8 additional tips and tricks you can do after you’ve setup a long term cold wallet, that you might not have thought of and can give you extra peace of mind.

If you already know all these, great for you, you’re well versed in crypto security.

If you setup a new crypto cold storage wallet, here’s 8 additional things you can do to give you extra peace of mind.

1- Test the recovery seed phrase.

It might seem really obvious, and if you buy a hardware wallet, they tell you that you need to do this. But I wouldn’t be surprised if a lot of people didn’t actually bother to do it.

It’s essential that you make sure the seed phrase works and you wrote it down correctly.

2- Save the public address somewhere you can easily access on a regular basis.

This way you can always check randomly to see that your funds are still there, and blockchain is working.

It might sound stupid, but I have wallets I haven’t touched in years. Sometimes I would wake up at night and wonder if those funds are still there. Did I get hacked? I have the address handy, and quickly check on blockchain explorer, and it feels great to have confirmation that your funds are still there, and there hasn’t been any transactions in 730 days.

3- Once you’ve setup a wallet, got your seed phrase backed up, you can setup the extra layers of security.

A 25th passphrase is the easiest one for a cold wallet. You can also add a layer of security or encryption to your handwritten 24 words seed, if you’re worried about someone in your house finding it. Just make sure that whatever method you use, it’s something you can still easily recover 5 years from now, and doesn’t involve remembering anything complex.

4- Consider an adversity contingency plan for your seed phrase.

Once you write down (never use a printer) your seed phrase, consider either engraving it on fire resistant metal, putting it in a fire resistant safe, or have another copy at another safe location (obviously with an extra layer of security). Or a combination of those.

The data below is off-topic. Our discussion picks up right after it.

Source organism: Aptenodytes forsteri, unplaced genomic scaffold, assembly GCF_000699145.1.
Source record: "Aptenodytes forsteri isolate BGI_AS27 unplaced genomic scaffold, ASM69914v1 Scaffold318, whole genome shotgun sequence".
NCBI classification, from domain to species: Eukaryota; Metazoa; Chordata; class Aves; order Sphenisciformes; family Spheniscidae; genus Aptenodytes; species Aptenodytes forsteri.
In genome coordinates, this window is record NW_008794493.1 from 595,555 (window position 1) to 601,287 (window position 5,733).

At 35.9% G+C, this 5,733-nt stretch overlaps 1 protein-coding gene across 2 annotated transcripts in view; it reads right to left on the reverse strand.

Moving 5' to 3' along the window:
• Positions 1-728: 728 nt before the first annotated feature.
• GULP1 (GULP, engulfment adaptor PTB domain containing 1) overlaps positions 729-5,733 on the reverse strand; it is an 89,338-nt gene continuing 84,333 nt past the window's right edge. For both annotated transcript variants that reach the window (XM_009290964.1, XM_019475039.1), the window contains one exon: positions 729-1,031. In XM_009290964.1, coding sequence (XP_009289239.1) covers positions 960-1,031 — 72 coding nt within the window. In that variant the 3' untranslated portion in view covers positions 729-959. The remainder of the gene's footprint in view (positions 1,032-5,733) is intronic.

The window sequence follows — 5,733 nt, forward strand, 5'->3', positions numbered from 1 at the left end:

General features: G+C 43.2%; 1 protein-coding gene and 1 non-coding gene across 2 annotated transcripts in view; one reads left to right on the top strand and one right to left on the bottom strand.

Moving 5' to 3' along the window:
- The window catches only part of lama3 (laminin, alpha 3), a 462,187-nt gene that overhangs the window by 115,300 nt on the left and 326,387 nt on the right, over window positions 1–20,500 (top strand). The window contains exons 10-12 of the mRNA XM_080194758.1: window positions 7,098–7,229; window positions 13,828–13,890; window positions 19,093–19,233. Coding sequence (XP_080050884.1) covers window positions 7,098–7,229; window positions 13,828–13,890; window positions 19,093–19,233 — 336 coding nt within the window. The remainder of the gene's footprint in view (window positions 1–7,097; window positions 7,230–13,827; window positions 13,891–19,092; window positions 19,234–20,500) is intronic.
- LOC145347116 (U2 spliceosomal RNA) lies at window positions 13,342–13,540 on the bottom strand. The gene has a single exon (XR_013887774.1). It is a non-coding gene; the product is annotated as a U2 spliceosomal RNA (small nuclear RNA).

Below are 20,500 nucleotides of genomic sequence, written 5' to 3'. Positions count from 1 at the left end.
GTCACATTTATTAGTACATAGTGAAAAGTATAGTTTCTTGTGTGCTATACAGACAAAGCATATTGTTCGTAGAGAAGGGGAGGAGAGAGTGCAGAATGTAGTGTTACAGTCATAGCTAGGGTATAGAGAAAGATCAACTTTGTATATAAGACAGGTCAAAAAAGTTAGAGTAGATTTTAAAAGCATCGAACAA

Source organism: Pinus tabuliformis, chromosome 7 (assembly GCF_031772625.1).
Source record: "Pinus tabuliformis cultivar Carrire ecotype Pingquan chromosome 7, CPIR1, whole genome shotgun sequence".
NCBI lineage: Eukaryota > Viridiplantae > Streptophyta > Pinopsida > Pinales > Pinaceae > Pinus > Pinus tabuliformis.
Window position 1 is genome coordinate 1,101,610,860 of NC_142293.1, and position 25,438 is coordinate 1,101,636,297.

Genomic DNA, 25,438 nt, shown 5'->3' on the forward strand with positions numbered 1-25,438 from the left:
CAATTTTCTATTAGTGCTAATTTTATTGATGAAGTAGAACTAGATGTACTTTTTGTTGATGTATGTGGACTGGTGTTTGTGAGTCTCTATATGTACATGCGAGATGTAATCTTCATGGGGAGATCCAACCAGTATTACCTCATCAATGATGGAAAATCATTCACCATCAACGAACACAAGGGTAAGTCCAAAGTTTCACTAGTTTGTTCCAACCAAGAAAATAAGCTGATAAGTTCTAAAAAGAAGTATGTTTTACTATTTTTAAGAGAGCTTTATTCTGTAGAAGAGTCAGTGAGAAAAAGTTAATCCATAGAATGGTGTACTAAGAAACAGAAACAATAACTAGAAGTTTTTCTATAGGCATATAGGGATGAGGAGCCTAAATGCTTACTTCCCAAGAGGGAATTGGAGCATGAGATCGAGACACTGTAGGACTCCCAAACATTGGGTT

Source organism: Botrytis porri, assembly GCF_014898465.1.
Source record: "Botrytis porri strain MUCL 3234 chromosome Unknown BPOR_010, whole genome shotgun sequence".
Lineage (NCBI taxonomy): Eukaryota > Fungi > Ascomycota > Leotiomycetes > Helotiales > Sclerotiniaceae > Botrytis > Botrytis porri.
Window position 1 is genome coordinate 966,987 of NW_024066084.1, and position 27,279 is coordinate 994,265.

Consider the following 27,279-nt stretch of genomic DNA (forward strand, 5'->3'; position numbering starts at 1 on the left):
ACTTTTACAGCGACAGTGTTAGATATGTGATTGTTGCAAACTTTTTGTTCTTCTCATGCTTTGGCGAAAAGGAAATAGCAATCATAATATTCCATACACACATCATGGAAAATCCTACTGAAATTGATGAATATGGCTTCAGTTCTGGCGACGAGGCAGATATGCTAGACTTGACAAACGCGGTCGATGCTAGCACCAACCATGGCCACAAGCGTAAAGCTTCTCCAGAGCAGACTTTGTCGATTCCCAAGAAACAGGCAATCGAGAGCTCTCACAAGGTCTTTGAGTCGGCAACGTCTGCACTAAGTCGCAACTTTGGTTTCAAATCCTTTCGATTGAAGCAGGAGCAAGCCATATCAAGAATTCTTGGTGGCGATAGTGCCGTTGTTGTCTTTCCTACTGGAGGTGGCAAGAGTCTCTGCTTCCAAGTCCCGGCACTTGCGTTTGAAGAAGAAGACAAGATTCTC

5- You can use multiple wallets, multiple storage, and with many coins like Bitcoin, the same key can generate different public addresses.

If you’re worried about your privacy, it’s a good idea to change your public address whenever it’s possible.

It’s mainly when you’re just sending things to the same wallet, want to make sure you send things to the correct address each time, and maybe even simplify your book keeping, that you’ll want to keep the same address.

But when it comes to wallets, you don’t have to put your eggs in one basket. You can use multiple wallets. Split your risk.

This is a good idea if you want to also get involved in DeFi, airdrops, staking, bridging, and even NFTs. It’s a good idea to have a separate wallet for these open doors.

It does mean a little more juggling.

6- Hide NFTs and Airdrops in your wallet.

This is to add to the previous point.

Many wallets have the options to hide those random NFTs and airdrops you get. Otherwise you can always ignore them, but hiding them avoids slips ups and temptation.

Unless you’re really sure of what you got, or it’s something you were intending to get, it’s usually not worth the risk to interact with these random airdrops.

If you do it like me, you have your main storage wallet that’s air-tight, where you would not interact with anything. And then you create a separate “patio” wallet where you interact in the open, and only put in some of your funds that you want to interact with.

7- Setup a dummy wallet, both in hot and cold storage.

This is your decoy, and more for people with large bags. I don’t go this far, but it’s an option.

There are two decoys you can create.

1-You can put a fake seed phrase on a paper somewhere in your house that would look like a logical place to hide your valuables. You can even take it a step further and buy a cheap used hardware wallet on eBay. This way if you have thief after you, they might just believe they got what they were looking for.

2- More importantly is the hot wallet decoy. That’s either a weakly password protected wallet on your computer, or weak wallet credentials in a file, or a weakly passworded PDF with a decoy key on it.

It’s important that the wallet actually exists and that you’ve set it up and have access to it. You can put just a small but still significant sum like $40 worth of crypto on it and some worthless NFTs. Hence why this is more for the big baggers. It’s important that it has something on there.

This is so you can periodically check and see if someone or some bot is actively after your crypto, and if you’ve been compromised.

8- Don’t let people know

This is one I think most people are aware of, but will still sometimes slip up.

Definitely don’t brag online about your crypto. Don’t reveal details about what you have, how you store your seed phrase, etc…

The less people know about your crypto, the less thieves will know about your crypto.

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